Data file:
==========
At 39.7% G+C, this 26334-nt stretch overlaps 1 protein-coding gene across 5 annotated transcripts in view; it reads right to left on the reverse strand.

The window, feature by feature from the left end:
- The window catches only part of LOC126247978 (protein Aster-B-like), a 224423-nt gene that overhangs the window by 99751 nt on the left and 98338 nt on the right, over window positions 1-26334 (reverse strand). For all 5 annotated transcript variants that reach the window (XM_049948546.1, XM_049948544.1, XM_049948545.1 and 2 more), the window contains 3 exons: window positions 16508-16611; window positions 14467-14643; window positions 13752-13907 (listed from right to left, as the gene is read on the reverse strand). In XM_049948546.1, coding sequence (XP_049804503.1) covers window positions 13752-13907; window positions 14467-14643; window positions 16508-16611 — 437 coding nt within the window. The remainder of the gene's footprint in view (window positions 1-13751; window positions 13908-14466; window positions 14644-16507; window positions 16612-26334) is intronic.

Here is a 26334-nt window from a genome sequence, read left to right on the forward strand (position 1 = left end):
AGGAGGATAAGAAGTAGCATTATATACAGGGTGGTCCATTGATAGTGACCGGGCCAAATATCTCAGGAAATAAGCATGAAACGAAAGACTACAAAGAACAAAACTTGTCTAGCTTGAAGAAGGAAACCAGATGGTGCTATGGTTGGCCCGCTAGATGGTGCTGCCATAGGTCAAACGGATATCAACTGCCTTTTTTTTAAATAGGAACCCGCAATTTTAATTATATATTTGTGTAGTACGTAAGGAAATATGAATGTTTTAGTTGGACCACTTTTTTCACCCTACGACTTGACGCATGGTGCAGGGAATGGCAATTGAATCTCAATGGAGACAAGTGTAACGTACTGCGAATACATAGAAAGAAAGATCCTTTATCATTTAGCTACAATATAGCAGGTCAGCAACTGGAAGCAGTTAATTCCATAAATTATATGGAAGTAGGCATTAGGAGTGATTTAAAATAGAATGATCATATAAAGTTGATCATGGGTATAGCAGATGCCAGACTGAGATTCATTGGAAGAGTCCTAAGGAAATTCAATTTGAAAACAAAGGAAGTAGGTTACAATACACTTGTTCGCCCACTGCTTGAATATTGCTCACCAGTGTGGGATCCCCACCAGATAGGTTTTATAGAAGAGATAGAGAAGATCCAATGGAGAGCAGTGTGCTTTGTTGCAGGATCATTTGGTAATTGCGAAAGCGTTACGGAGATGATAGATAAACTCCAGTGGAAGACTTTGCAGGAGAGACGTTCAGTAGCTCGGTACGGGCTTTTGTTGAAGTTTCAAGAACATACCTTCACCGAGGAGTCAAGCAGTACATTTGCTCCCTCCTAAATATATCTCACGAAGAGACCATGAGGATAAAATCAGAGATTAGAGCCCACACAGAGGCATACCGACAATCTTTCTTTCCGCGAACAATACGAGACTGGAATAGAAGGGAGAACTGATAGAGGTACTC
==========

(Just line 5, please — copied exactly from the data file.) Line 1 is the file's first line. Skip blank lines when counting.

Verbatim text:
AGGAGGATAAGAAGTAGCATTATATACAGGGTGGTCCATTGATAGTGACCGGGCCAAATATCTCAGGAAATAAGCATGAAACGAAAGACTACAAAGAACAAAACTTGTCTAGCTTGAAGAAGGAAACCAGATGGTGCTATGGTTGGCCCGCTAGATGGTGCTGCCATAGGTCAAACGGATATCAACTGCCTTTTTTTTAAATAGGAACCCGCAATTTTAATTATATATTTGTGTAGTACGTAAGGAAATATGAATGTTTTAGTTGGACCACTTTTTTCACCCTACGACTTGACGCATGGTGCAGGGAATGGCAATTGAATCTCAATGGAGACAAGTGTAACGTACTGCGAATACATAGAAAGAAAGATCCTTTATCATTTAGCTACAATATAGCAGGTCAGCAACTGGAAGCAGTTAATTCCATAAATTATATGGAAGTAGGCATTAGGAGTGATTTAAAATAGAATGATCATATAAAGTTGATCATGGGTATAGCAGATGCCAGACTGAGATTCATTGGAAGAGTCCTAAGGAAATTCAATTTGAAAACAAAGGAAGTAGGTTACAATACACTTGTTCGCCCACTGCTTGAATATTGCTCACCAGTGTGGGATCCCCACCAGATAGGTTTTATAGAAGAGATAGAGAAGATCCAATGGAGAGCAGTGTGCTTTGTTGCAGGATCATTTGGTAATTGCGAAAGCGTTACGGAGATGATAGATAAACTCCAGTGGAAGACTTTGCAGGAGAGACGTTCAGTAGCTCGGTACGGGCTTTTGTTGAAGTTTCAAGAACATACCTTCACCGAGGAGTCAAGCAGTACATTTGCTCCCTCCTAAATATATCTCACGAAGAGACCATGAGGATAAAATCAGAGATTAGAGCCCACACAGAGGCATACCGACAATCTTTCTTTCCGCGAACAATACGAGACTGGAATAGAAGGGAGAACTGATAGAGGTACTC